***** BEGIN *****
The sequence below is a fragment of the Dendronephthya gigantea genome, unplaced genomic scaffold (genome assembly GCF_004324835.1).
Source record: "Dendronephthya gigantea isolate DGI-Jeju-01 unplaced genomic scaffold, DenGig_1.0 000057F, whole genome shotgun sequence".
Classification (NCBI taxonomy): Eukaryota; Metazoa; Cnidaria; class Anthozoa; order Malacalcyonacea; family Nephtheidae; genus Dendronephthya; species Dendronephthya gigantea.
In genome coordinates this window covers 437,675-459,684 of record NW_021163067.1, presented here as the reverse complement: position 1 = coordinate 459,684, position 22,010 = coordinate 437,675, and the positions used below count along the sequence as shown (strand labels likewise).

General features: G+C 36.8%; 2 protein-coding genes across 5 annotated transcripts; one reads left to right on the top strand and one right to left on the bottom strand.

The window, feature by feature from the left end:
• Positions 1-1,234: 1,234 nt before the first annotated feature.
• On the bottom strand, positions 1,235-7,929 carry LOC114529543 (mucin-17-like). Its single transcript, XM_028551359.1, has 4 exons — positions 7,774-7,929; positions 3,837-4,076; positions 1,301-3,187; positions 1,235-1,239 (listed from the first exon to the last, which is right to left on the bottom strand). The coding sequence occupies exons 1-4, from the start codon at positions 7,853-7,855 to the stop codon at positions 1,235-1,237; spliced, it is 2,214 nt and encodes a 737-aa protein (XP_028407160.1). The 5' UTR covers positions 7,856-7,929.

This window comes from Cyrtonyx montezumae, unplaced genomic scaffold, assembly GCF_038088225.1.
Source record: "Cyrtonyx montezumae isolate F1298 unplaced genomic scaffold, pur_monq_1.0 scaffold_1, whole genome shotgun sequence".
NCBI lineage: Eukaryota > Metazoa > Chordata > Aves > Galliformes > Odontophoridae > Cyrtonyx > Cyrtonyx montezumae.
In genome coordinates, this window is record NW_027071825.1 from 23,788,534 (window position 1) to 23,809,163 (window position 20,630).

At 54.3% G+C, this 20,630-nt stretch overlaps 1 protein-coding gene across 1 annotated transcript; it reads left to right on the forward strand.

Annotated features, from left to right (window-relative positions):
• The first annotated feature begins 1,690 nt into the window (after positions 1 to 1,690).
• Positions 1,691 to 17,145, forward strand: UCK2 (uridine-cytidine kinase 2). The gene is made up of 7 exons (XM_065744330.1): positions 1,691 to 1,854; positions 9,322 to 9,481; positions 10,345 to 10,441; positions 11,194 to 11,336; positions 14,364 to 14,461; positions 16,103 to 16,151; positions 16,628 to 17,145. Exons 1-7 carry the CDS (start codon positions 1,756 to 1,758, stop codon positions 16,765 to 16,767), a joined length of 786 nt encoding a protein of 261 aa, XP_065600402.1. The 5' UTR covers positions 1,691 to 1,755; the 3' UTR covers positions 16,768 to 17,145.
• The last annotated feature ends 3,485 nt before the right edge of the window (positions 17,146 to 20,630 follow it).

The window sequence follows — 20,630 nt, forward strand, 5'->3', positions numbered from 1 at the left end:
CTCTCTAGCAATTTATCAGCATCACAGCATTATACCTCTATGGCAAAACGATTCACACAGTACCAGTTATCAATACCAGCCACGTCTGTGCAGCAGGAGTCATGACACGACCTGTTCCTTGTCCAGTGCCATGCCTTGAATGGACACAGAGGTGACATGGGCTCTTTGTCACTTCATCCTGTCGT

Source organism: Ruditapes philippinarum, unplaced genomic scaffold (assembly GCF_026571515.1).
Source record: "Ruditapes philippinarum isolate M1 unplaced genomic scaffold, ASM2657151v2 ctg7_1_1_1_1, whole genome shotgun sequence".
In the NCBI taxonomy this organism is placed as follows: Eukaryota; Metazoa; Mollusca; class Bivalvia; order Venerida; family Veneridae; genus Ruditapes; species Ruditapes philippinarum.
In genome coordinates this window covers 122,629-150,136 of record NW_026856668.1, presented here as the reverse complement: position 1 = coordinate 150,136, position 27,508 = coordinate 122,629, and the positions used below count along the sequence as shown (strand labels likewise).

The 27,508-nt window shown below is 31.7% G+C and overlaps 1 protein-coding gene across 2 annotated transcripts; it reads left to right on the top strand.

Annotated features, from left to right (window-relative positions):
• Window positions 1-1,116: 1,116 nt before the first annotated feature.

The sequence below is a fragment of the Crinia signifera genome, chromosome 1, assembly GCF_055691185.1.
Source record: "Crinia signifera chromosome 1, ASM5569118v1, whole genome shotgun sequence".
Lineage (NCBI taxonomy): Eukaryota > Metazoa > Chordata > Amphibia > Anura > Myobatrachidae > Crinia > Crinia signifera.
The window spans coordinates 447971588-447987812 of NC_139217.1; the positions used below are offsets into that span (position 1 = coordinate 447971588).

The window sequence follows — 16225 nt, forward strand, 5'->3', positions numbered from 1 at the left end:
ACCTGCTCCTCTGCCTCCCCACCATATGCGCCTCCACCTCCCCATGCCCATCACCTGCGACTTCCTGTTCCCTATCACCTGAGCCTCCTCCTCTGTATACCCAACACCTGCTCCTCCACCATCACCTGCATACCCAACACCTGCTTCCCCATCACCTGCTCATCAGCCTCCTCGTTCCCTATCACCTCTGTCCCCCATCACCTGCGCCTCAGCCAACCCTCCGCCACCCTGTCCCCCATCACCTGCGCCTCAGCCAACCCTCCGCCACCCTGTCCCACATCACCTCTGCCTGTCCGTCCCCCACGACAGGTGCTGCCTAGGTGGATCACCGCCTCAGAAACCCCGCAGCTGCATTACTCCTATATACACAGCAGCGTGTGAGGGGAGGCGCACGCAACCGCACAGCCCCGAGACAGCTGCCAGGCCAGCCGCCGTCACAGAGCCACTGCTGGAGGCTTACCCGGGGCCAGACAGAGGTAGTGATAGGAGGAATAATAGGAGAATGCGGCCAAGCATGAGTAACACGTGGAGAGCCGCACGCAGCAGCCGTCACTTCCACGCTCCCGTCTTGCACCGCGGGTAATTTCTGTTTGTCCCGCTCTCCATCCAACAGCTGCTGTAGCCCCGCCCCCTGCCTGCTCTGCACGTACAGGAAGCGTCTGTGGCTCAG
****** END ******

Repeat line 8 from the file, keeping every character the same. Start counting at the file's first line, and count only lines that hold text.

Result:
• On the bottom strand, positions 1,235-7,929 carry LOC114529543 (mucin-17-like). Its single transcript, XM_028551359.1, has 4 exons — positions 7,774-7,929; positions 3,837-4,076; positions 1,301-3,187; positions 1,235-1,239 (listed from the first exon to the last, which is right to left on the bottom strand). The coding sequence occupies exons 1-4, from the start codon at positions 7,853-7,855 to the stop codon at positions 1,235-1,237; spliced, it is 2,214 nt and encodes a 737-aa protein (XP_028407160.1). The 5' UTR covers positions 7,856-7,929.